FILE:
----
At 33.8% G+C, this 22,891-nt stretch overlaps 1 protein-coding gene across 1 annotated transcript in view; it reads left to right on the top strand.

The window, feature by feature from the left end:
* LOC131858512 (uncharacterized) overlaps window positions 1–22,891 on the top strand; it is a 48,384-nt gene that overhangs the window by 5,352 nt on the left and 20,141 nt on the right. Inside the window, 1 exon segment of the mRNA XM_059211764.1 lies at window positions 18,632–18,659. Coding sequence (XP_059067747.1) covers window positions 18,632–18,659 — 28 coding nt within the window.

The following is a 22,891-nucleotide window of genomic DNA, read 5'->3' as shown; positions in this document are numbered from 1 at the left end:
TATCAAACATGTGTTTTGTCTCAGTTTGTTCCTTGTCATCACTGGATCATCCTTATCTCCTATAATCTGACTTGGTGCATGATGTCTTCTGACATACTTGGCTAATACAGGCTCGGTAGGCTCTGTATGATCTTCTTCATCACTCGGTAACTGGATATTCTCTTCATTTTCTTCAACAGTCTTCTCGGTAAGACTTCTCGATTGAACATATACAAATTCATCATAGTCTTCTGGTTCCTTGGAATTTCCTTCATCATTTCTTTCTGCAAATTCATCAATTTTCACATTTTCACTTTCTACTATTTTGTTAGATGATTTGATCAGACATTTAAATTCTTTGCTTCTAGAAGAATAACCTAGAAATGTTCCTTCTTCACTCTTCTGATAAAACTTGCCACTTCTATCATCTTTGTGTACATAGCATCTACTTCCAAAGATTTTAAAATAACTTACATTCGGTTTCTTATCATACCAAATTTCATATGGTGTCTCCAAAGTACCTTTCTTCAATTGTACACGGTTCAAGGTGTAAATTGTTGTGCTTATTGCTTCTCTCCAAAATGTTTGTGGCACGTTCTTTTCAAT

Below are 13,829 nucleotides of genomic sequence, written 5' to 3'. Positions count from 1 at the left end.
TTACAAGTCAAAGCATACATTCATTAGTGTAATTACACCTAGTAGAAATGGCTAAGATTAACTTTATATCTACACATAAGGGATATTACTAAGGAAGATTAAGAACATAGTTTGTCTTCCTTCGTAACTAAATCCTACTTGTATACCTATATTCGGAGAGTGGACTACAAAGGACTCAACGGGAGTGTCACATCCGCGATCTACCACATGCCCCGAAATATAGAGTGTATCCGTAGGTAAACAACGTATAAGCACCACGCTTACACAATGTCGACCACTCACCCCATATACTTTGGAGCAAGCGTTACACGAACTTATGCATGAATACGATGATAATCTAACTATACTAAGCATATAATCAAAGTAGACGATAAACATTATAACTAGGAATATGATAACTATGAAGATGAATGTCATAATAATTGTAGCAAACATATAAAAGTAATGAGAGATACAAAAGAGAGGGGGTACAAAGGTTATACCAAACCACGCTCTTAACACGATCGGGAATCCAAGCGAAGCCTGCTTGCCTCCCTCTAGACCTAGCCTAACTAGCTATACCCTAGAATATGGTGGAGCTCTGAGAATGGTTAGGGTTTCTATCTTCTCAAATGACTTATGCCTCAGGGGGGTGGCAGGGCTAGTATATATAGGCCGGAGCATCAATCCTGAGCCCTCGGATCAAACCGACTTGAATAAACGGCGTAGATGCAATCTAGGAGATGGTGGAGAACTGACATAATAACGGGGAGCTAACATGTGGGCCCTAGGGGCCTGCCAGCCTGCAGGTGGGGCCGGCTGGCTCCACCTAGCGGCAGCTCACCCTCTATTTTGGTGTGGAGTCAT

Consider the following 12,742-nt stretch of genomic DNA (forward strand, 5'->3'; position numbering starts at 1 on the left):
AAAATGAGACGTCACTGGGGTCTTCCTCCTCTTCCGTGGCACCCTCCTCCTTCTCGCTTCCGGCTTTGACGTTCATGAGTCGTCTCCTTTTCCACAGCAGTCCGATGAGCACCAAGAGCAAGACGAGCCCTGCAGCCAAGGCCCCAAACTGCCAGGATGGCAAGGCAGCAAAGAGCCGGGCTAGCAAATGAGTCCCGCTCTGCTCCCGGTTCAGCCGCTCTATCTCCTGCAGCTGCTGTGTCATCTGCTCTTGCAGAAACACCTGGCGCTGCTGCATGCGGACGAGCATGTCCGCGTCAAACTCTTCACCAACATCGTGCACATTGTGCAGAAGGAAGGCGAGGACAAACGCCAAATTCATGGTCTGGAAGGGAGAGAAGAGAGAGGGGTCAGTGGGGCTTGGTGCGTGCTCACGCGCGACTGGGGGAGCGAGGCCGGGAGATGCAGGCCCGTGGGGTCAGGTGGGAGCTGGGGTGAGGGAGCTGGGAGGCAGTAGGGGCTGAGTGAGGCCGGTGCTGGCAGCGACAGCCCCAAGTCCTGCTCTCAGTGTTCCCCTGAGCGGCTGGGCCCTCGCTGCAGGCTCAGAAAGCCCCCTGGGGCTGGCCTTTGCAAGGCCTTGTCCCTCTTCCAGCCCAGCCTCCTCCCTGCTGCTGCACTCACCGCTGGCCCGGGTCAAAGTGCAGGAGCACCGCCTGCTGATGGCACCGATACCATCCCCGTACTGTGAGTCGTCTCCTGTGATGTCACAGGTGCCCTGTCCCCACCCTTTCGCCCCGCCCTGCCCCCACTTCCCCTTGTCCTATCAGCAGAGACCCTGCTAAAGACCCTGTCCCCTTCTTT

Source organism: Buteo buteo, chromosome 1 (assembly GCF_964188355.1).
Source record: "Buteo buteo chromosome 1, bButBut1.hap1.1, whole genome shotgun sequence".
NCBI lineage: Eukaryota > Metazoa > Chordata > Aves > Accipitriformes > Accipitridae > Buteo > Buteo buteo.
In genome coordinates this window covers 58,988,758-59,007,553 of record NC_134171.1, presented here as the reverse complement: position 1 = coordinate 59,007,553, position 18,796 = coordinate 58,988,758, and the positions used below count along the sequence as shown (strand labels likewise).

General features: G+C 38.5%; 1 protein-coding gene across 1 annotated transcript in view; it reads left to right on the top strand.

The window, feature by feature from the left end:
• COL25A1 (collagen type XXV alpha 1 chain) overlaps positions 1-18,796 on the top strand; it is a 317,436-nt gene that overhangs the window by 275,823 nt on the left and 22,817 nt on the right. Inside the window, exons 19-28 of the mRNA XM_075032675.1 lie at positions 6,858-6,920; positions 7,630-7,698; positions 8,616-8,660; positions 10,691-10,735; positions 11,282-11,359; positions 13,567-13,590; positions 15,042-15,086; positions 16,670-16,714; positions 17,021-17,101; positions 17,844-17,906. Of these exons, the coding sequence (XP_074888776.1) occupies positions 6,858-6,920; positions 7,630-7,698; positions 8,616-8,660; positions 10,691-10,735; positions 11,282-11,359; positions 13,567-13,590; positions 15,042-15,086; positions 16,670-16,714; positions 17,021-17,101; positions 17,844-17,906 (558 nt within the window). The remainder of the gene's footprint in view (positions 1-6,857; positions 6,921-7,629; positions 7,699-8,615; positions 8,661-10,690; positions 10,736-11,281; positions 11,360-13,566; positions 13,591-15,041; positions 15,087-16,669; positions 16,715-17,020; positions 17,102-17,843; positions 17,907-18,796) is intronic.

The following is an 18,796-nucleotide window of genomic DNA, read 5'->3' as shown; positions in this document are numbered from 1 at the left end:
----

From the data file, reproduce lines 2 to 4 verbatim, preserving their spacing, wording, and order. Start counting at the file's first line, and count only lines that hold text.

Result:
The window, feature by feature from the left end:
* LOC131858512 (uncharacterized) overlaps window positions 1–22,891 on the top strand; it is a 48,384-nt gene that overhangs the window by 5,352 nt on the left and 20,141 nt on the right. Inside the window, 1 exon segment of the mRNA XM_059211764.1 lies at window positions 18,632–18,659. Coding sequence (XP_059067747.1) covers window positions 18,632–18,659 — 28 coding nt within the window.

The following is a 22,891-nucleotide window of genomic DNA, read 5'->3' as shown; positions in this document are numbered from 1 at the left end: